Transcript from the "Array Destructuring" Lesson
>> Kyle Simpson: Let's set this up real simply, lets imagine we have a function called foo that returns us something and I'm gonna start easy, I'm gonna start with an array. Let's say it returns us an array like [1, 2, 3]. And then we wanna consume that value, in some other part of our program.
[00:00:19] So we're gonna to call foo and what we're gonna get back is an array which is great, we can say var array and get back that array. But what if, in that part of our code we need to individually reference different values? We don't wanna say, arr of 0, arr of 1, what if we want lexical names to reference in like for example a, b and c.
[00:00:41] So, what you might be in the habit of doing, is something like assigning this the tmp variable and then creating individual assignments.
>> Kyle Simpson: Whether you knew it or not, this practice has a sort of general category name in that practice is destructuring. And that term, that idea of manually destructuring, the way to think about what that means is to take a structure llike an object or an array, and to deconstruct it down into its constituent parts through assignment.
[00:01:21] So really, destructuring is an assignment operation. It's taking some bigger thing and assigning off its individual parts, into different variables. We can do so manually. But this of course, is the imperative version. And it's not too complicated right now, because there's only three of them. But we can start to throw more and more bits into the process and very quickly, that imperative code is gonna get super complicated to read through and understand.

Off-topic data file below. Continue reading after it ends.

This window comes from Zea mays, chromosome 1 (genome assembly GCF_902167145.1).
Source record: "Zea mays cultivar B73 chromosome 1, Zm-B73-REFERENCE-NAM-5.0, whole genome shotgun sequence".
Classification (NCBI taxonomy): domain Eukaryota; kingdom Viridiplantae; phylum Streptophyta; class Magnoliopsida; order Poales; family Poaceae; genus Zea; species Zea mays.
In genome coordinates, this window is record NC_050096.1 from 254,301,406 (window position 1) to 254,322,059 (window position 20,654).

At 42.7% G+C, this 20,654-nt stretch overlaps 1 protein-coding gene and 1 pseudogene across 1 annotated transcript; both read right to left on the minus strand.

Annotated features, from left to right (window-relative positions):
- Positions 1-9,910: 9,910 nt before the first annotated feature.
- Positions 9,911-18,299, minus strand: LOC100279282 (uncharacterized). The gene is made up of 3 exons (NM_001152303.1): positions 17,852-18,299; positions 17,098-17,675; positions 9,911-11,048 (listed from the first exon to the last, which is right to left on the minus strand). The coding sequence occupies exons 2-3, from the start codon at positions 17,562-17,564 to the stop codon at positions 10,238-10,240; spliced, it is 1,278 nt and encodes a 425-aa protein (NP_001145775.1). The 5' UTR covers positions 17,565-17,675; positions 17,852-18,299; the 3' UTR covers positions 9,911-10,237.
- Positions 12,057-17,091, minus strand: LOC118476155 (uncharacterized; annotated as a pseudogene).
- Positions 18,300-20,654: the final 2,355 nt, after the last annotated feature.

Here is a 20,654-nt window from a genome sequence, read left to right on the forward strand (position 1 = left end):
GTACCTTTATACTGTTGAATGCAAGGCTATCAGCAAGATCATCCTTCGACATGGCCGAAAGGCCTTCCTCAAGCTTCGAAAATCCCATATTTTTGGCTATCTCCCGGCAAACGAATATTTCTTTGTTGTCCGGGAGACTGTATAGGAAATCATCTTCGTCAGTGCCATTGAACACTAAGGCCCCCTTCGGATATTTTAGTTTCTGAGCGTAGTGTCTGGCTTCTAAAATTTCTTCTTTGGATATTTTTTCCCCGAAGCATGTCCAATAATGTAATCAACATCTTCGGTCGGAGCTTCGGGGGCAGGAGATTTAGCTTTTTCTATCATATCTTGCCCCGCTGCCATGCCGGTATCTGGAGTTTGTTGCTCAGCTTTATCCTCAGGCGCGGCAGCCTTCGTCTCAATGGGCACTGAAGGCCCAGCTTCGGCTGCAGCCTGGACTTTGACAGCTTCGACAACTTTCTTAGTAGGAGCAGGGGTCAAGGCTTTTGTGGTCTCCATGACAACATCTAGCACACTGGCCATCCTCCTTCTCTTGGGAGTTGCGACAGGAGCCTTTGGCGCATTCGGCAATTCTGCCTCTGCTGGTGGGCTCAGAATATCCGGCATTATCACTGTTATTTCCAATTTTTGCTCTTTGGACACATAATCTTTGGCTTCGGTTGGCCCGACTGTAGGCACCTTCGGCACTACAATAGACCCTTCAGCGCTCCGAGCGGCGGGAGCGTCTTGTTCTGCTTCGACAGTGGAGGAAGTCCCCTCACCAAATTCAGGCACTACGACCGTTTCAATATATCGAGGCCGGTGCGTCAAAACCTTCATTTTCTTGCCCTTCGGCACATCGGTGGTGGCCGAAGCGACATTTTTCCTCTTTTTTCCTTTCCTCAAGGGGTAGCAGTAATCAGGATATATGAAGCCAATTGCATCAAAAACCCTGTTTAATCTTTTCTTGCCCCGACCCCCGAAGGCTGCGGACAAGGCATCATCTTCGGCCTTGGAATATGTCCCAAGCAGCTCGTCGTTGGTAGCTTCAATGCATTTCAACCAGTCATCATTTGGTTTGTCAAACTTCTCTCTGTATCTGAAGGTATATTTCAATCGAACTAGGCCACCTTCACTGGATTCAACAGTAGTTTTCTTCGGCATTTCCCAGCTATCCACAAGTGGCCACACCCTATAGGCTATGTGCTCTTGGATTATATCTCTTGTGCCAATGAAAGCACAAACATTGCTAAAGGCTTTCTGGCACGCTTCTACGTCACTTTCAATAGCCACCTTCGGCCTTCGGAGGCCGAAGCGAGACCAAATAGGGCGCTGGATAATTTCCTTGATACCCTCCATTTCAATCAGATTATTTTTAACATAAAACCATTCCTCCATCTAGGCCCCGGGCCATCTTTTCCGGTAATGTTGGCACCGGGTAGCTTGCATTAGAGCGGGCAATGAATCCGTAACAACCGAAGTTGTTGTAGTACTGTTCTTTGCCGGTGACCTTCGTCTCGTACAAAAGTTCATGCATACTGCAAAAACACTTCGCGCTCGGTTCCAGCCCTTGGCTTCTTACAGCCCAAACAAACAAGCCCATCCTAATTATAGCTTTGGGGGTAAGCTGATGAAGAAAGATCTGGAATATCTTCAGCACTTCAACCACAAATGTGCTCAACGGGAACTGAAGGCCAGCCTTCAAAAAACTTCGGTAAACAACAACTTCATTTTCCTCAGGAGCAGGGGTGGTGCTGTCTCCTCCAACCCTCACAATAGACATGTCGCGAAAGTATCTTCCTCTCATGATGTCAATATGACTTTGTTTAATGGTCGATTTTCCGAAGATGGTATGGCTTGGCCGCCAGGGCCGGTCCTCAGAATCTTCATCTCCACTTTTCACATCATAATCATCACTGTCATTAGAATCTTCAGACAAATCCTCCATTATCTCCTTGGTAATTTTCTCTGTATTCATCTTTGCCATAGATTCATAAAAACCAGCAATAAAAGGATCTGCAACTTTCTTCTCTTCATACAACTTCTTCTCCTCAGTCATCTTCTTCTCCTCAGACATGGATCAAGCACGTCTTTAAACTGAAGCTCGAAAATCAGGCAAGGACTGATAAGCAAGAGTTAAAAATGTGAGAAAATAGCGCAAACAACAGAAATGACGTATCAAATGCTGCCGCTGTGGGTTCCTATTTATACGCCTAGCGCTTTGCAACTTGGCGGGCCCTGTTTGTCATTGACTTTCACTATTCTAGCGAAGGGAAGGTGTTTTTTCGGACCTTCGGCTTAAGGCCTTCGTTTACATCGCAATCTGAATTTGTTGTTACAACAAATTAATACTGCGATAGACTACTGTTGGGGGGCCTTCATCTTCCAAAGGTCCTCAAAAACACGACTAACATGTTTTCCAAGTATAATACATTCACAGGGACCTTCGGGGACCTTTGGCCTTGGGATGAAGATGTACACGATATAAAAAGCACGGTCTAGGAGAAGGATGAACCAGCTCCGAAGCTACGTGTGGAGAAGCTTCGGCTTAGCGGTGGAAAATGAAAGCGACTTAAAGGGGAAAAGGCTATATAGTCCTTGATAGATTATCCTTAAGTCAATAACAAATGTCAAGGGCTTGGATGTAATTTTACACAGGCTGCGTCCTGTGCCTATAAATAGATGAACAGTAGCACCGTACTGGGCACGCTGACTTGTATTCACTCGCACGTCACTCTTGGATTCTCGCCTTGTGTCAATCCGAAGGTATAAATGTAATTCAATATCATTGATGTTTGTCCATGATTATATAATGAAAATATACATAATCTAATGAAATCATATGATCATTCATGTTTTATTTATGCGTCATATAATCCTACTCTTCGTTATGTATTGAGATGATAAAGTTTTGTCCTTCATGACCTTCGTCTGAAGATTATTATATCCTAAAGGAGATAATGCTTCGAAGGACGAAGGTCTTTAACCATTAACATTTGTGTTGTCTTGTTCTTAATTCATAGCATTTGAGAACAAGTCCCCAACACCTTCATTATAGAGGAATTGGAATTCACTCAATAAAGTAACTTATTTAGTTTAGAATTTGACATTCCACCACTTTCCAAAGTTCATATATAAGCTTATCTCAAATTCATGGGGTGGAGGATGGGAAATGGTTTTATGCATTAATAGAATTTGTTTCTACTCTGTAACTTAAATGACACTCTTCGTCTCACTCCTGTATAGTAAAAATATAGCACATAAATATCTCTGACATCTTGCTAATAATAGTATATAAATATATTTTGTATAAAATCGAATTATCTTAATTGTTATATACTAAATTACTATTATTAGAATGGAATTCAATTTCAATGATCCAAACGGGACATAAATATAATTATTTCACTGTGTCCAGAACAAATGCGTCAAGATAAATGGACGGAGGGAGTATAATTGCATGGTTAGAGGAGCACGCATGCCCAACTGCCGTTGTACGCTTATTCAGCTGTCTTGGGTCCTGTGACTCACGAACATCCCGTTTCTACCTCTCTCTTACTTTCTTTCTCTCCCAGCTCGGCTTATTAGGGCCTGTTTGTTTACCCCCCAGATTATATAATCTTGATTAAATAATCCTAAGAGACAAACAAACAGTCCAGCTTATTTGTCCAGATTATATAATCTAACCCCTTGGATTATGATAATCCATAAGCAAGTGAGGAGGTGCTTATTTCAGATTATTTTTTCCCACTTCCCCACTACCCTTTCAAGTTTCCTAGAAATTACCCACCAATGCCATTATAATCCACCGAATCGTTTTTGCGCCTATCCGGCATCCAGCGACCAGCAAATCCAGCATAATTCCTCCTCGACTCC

[00:02:30] I'll put on the other side we're gonna take the foo value, the return value from the foo call, and we're gonna destructure it. The way we're gonna destructure it is, we're gonna declare over here something that looks like an array but it's not an array. And that array looking thing that's not actually an array, is going to say where we'd like stuff to be assigned.
[00:02:55] It's basically gonna list out a set of targets for those assignments. So we could say something like a, b, and c. So, it looks like an array on the left hand side of an assignment. If it were an array, this would be a nonsense statement because there's no such thing as having an array being the source of an assignment.
[00:03:15] And array is a value. It is the I'm sorry, there's no such thing as making array the target of an assignment. It is always the source of an assignment, because it's a value. Butt this isn't an array what this is, is a pattern. There is an analog that's similar not the same but similar in other programming languages that you may have heard of before, called pattern matching.
>> Kyle Simpson: Are you following me?
>> Kyle Simpson: Now, it won't be obvious yet why. But it will as we go along. That I'm gonna say. As soon as you have more than like two or three of these, you're not gonna wanna put these all on one line. Just like it's not a good idea to try to put your arrow functions all on one line just cuz, so you look elite.
[00:05:19] And they're one of the best tools that we can use for readability. So I'm gonna say, stop that habit of yours of trying to look for every possible way to get stuff up onto another line. Use new lines, and white space, and indentation liberally. Because it's one of the best ways that you can make your code more effective at communication.